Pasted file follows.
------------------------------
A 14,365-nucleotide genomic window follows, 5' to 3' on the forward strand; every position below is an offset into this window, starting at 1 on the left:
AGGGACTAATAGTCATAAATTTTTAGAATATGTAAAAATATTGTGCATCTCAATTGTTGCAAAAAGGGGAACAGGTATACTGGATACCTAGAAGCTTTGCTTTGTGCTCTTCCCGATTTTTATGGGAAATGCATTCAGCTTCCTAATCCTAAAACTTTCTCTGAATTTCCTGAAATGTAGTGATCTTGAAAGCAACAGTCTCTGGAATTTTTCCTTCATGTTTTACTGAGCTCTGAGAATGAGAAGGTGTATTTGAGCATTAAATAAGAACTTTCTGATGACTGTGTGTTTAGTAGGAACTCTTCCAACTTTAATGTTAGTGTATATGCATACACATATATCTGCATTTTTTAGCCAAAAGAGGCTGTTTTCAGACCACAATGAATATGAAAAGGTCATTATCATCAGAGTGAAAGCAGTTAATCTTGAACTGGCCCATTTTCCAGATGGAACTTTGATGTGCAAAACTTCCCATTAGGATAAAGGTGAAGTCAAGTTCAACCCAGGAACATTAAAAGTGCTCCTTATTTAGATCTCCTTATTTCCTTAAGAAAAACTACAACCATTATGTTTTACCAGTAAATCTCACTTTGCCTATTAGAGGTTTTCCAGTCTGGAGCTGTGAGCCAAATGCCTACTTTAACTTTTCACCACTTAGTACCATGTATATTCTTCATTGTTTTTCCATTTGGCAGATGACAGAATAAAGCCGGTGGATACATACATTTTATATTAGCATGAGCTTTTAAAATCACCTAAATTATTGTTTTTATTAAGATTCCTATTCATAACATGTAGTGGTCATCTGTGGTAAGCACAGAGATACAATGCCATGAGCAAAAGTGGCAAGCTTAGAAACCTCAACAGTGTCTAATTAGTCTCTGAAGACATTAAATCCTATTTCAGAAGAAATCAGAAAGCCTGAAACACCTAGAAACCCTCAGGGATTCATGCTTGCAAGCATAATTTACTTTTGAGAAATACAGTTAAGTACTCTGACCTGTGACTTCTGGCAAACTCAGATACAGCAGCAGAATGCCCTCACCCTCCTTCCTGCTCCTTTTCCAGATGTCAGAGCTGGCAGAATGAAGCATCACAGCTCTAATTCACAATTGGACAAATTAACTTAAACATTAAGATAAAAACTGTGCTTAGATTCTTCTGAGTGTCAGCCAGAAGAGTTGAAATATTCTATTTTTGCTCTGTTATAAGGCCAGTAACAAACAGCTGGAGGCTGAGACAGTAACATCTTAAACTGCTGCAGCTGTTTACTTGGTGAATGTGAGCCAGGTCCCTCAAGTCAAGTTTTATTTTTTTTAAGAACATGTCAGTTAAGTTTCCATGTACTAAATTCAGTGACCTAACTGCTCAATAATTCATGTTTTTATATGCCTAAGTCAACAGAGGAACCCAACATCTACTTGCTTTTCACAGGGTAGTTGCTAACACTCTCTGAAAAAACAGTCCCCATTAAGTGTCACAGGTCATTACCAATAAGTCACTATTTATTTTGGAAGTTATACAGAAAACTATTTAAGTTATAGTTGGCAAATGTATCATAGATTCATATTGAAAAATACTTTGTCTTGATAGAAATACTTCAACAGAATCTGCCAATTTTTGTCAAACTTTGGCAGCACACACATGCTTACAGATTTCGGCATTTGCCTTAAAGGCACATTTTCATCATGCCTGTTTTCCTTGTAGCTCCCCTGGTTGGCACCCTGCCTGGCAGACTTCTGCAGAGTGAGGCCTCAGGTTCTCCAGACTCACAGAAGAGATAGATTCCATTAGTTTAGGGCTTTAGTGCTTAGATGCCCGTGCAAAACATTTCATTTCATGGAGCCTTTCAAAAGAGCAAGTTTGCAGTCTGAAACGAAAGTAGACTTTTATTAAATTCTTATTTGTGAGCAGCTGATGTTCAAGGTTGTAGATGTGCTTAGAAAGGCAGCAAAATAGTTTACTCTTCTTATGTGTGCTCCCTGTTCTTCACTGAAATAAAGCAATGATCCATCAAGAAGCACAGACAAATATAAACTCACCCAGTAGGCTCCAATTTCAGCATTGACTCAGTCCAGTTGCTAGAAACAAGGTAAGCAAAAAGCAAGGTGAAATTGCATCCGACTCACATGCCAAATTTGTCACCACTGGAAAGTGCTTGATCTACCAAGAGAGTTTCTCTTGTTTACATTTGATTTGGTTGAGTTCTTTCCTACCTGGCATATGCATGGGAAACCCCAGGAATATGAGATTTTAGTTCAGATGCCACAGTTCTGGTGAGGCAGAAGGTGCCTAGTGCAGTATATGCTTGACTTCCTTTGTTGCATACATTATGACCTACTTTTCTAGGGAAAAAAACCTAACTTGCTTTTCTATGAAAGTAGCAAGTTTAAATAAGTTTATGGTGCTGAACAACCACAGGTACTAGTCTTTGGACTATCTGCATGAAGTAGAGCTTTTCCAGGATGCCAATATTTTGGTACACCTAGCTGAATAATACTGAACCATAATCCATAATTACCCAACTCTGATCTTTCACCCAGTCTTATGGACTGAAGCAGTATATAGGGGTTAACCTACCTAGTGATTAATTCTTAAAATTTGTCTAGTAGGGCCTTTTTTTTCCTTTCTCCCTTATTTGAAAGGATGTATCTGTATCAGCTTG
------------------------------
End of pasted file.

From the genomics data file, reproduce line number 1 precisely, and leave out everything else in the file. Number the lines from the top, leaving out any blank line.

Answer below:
A 14,365-nucleotide genomic window follows, 5' to 3' on the forward strand; every position below is an offset into this window, starting at 1 on the left: